In this entry, I argued that the census is of little value to central planners. The cost of over $11 billion is one fact I cited against it, but on second thought, no critique on that front holds water, because the Constitution itself mandates the taking of the census—and for a purpose wholly unrelated to the gathering of economic intelligence. So if the government must take the census, the cost of doing so does not signify.
It seems to me, however, as though the government already possesses all the information the census is meant to collect and more—neatly tucked away in the IRS Individual Master File: name, income, spouse, dependents, residence, whether you own or rent the place where you dwell, what you ate for breakfast, etc. The only question on the census to which the IRS doesn’t already demand an answer—that I know of, at least—is that of race. “But … but … that’s not what the Constitution says. The founders meant for the census to…” Yeah, sure. … Indeed, that such an institution as the IRS should even exist in these united states would scandalize the founders if the poor devils were around to take note. No matter. The IRS is here to stay. So why not make the most of it? The government could query its database every year, instead of ten, by means of an electronic process, which would practically cost nothing. That’s over $1 billion of savings a year, which could, in turn, be wasted far more imaginatively over trifles less mundane.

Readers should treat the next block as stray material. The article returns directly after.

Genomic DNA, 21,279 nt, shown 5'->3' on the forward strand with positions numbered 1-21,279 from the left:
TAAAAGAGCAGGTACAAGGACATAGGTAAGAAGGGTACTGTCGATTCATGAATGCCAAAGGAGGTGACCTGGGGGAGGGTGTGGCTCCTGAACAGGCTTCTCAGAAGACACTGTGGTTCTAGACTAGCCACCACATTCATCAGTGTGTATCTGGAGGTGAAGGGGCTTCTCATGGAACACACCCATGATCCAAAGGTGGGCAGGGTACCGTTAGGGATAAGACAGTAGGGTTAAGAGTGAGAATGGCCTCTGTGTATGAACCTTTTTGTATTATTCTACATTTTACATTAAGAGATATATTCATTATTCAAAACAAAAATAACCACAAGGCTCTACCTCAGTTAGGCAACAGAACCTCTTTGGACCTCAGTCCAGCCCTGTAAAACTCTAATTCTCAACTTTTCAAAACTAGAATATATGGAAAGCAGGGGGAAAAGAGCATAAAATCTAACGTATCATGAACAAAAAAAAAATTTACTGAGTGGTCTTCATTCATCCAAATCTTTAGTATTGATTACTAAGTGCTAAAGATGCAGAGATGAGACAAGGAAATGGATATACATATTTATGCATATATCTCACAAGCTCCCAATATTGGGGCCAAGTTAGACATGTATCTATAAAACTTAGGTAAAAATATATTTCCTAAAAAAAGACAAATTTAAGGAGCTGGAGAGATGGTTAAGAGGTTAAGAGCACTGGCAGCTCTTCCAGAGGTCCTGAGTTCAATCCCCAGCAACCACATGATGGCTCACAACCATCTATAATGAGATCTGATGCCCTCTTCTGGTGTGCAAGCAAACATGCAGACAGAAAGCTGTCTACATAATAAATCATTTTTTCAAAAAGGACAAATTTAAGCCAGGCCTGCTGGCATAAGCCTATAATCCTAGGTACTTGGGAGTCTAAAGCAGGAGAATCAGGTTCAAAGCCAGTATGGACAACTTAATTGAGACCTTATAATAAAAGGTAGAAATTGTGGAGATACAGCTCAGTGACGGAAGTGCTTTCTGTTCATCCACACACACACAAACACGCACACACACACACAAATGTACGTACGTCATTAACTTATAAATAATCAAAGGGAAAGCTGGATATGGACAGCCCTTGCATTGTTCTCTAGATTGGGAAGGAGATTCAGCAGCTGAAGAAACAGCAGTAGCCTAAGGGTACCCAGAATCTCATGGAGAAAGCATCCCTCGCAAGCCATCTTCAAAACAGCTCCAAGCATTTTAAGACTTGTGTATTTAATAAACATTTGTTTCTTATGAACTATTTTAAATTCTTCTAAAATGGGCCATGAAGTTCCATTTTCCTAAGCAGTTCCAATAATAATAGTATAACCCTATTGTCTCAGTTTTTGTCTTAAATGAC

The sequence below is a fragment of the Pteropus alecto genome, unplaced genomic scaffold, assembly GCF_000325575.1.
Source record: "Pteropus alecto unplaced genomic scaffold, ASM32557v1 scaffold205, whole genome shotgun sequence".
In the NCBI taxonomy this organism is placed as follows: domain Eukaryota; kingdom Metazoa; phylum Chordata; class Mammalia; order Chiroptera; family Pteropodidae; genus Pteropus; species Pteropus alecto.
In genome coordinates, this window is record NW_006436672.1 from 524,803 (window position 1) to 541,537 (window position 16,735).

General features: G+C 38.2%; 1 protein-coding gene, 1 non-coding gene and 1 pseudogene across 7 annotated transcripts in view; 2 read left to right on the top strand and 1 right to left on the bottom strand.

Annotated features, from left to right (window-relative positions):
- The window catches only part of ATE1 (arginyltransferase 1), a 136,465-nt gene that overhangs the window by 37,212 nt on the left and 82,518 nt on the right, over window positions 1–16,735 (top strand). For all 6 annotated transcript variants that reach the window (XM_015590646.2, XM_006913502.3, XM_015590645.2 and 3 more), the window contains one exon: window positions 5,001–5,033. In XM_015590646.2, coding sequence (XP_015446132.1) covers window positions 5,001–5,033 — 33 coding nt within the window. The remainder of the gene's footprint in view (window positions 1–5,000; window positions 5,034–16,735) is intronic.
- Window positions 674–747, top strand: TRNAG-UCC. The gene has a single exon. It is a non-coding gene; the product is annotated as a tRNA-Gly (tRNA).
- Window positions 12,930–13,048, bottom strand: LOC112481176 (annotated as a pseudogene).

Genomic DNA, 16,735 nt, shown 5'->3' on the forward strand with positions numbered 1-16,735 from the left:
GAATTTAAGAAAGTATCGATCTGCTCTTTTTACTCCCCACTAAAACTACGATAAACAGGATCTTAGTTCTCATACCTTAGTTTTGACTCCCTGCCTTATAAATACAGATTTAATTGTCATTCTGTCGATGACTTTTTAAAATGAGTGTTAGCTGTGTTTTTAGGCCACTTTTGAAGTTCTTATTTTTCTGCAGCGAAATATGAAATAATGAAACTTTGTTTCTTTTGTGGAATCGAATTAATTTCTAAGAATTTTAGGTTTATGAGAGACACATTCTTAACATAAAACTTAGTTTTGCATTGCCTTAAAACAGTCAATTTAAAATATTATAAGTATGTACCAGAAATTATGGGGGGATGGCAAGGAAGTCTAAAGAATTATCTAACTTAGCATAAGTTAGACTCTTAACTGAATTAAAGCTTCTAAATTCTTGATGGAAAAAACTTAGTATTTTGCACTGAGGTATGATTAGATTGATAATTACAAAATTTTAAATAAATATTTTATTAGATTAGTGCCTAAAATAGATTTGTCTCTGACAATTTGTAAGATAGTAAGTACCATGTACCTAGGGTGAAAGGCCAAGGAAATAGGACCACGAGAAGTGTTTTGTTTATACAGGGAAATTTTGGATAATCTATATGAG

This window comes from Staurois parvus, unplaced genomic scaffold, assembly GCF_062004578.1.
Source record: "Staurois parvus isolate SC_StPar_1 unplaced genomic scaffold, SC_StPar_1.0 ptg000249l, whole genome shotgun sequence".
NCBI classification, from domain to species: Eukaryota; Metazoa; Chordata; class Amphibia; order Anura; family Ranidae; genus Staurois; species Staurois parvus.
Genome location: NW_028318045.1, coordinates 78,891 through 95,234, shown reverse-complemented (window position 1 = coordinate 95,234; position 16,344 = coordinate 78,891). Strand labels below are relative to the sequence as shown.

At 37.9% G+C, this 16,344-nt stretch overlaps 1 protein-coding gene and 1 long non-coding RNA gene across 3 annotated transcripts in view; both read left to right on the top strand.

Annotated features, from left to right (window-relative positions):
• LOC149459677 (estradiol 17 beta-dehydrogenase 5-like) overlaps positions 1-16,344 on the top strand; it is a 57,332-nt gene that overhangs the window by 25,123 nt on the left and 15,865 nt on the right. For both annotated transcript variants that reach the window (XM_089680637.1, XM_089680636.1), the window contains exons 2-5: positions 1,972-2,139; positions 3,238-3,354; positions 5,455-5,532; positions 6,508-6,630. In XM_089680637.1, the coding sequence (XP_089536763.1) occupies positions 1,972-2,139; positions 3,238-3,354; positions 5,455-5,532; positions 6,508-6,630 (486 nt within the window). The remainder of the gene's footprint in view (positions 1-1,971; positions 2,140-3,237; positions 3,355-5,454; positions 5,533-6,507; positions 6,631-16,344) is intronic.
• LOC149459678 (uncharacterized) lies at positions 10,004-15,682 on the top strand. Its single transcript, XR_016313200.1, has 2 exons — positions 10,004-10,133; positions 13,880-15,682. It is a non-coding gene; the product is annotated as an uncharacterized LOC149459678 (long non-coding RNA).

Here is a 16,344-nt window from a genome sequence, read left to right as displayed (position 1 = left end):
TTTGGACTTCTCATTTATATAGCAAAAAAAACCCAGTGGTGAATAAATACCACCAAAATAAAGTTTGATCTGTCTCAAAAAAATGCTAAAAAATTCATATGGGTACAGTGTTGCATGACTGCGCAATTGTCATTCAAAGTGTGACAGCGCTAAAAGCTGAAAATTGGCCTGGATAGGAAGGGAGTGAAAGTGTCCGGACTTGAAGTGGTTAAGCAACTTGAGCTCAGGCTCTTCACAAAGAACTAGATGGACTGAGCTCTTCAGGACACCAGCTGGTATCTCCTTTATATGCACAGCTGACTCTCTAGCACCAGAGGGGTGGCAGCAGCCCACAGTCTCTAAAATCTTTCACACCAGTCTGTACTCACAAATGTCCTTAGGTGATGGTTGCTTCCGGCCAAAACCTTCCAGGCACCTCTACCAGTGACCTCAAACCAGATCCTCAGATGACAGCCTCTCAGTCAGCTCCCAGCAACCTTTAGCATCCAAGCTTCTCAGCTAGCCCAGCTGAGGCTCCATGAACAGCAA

I have never read The Lord of The Rings. When I first watched the movies I found them unworthy of any consideration, never mind their hype. The escapist incoherence of the film seemed to suggest that it didn’t even pretend to have a point emphatically enough for me to care. My boyfriend is a huge fan however, and as it happens, I decided to give the Lord of The Rings another shot for his sake.
So I liked it better the second time around. Most importantly, I didn’t get that “this plot is just an excuse to go back to mythological times in the hope of pulling some pseudo-epic shit” aftertaste from watching. I actually think I got the point of the movie, and it was very interestingly close to a conclusion I had been brewing for a while.
I saw the gist as a metaphor for the corrupting nature of authoritarianism. It’s not too far fetched to see The Ring of Power as a universal promise to dominate, offered to individuals by circumstance. It tempts most, from hunchback losers with self-esteem issues like Gollum, who can’t even keep hold of it, to valiant and charismatic leaders, men and women who believe they can use the Ring for good and most importantly, either consciously or subconsciously think they deserve it—that they deserve the will and power to rule over all.
The way the movie depicts the approach of various characters who covet the Ring subtly reveals that their naïve belief that they can control it, that they have the rectitude it takes to curb its power for good, is not just an honest miscalculation, but rather a self-deceiving rationalization for reaching out for the Ring. So their raw conviction is not their reason for wanting the Ring; on the contrary, they induce themselves to believe it as a justification for craving its power in the first place, and craving it for the sake of power only.
Boromir is the classic example of a man who tried to instrumentalize his own perceived self-righteousness, using it as a rubber glove to pick up the Ring. But his integrity was highly ambiguous at best. The reason no one is able to use the Ring for good is that the mere act of desiring it precludes you from the ranks of the honest righteous types who would be inert to its corroding power. What it says to me is that there is no good kind of authoritarianism. Righteous people intuitively know that no omnipotent however benevolent ruler is needed to foster our civilization’s most honorable values like universal freedom and prosperity.
Labeling them as “The Greater Good” cannot change this fact…